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Anyway back to the boat, docked at a very unstable jetty we stopped at a place making coconut candy and anything you can think of that coconut is used for. Did you know coconut oil can be a clear mascara? Well yep apparently. The peanut coconut candy was the best, but I had to buy durian flavour for my housemate, Jenna who had her first durian experience before I left and hated every minute of it – sorry Jenna!

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A nice morning tea of fresh fruit, Vietnamese mangoes are my favourite, and it was off in our ‘tuk-tuk’ to our lunch destination. I say tuk-tuk in quotation marks because it wasn’t really your traditional tuk-tuk but more of a motorbike with a trailer on the back. Make sure you put that helmet on though or cope some serious palm leaves to the head, also duck for those too.

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After stopping for a motorbike or two to get past or a school kid on his bike who nearly went off the path and into the bushland, we made it to lunch. Again lunch was at a homestyle restaurant that caters for tourists.

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For lunch we had a whole fish from the Mekong used for spring rolls, fried rice, fresh prawns, Vietnamese fresh salad and a pawn soup, I didn’t love this meal as much as the others. The highlight was definitely the fresh prawns in lime juice with salt and pepper (new seafood hack), but the rest was hit and miss.

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Next adventure, a walk through the bushland to see how the Mekong villagers live. As Nhi said they are laid back people and their lifestyle definitely suggests that. We even witnessed an exposed water pipe that was tied to trees and went up and over pathways. Anyway, that’s fine, water access is water access I guess.

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To get back to our bigger boat we all got rides on Vietnamese gondolas. The lady rowing ours was a speed demon and raced all the other boats to reach our destination in the first place! It was a really cool experience to paddle down the Mekong in our Vietnamese bamboo hats provided by the boat and witness the other boats rowing past or even people who lived on their boats.


Waiting for us in our monster two eyed little cruiser boat was coconut water served in a coconut, Dad wasn’t too impressed with his but it was a little refreshing drink before heading back on the bus for the journey home, which I napped the whole way, waking only to rearrange my stiff and bent neck.

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Last night in Ho Chi Minh on our tour, so what do you do? A nice dinner of course! If you are looking to eat somewhere nice but also want to support the locals go to KOTO, a hospitality school and restaurant opened by an Australian to give those with no education or income a chance to free schooling in the hospitality industry.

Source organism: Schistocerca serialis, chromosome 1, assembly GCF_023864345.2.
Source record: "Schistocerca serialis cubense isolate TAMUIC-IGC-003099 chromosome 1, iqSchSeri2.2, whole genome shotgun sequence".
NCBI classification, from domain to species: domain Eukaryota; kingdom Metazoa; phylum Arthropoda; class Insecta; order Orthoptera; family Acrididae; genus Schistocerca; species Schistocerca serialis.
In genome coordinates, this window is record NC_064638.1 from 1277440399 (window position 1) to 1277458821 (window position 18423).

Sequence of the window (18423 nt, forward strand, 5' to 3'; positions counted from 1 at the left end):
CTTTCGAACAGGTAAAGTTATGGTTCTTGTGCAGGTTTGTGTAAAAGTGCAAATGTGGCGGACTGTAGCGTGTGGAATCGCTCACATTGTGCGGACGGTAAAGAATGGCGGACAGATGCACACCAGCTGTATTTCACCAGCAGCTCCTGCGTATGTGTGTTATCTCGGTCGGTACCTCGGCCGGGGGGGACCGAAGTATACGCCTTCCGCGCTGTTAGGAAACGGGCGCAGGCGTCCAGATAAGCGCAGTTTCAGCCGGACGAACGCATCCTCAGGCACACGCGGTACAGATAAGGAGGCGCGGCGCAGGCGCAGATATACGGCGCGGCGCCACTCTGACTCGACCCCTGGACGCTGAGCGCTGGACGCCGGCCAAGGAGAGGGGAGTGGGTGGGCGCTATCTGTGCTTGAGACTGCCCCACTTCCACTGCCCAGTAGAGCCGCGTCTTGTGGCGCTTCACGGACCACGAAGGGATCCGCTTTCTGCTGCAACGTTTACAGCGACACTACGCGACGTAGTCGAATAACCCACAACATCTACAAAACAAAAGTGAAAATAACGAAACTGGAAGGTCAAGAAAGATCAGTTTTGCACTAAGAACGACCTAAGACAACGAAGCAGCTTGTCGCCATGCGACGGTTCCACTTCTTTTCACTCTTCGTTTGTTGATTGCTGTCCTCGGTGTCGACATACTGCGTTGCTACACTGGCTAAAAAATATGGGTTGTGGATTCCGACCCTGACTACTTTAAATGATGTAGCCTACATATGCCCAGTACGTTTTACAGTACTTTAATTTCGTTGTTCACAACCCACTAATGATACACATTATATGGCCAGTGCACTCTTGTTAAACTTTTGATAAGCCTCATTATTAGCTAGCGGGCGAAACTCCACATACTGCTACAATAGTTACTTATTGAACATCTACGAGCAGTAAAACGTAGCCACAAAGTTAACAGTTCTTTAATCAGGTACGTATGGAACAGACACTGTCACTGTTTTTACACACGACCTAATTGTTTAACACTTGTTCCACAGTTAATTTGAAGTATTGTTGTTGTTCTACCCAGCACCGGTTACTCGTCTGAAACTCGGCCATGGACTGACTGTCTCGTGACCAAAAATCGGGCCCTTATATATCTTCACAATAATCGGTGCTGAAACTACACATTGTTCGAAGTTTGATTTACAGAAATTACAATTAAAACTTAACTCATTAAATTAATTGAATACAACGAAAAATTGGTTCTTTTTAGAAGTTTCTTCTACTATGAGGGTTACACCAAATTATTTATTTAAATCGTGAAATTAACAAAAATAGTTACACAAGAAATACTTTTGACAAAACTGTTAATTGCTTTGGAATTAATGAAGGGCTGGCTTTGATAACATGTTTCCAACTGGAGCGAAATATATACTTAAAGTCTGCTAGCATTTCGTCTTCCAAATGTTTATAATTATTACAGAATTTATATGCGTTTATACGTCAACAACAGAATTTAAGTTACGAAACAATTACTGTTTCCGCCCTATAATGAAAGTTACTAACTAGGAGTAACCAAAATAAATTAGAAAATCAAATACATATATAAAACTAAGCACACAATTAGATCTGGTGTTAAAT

The motto at KOTO, know one, teach one. The food was delicious and the service amazing.


As part of our meal, we shared duck wontons, glass noodle chicken salad, fresh rice paper rolls, stir-fried squid, braised pork belly with vegetables and rice. One of the highlight meals on the trip.


Next stop, bars. A lot had early morning starts or flights, including me, but some of us went for a drink or two in the backpacker’s area.


It wasn’t as busy as the Friday night in town but Vietnam won an important soccer match so fans were riding around the streets celebrating their win! It was crazy, but awesome to see. After one drink in the area, we headed to another rooftop, Chill Bar.


We were told this was the place celebrities went and the dress code was pretty strict, but we risked it anyway. For 300,000VND you got a drink on entry and access to the bar, oh why not, when in Ho Chi Minh!


We headed up and got a lot more than we expected. Not only did the bar play incredible music but once the rain had cleared and we could go outside, they had performers on the bars and then famous Vietnamese popstar MIN performed for everyone. I was extremely confused but happy I got to experience all this!


The music at Chill Bar is great, the atmosphere is awesome and the views spectacular.  Maybe dress to impress just to be sure you get in. After looking at the time around 12:30am it was time for bed before a very early start, I always do this to myself.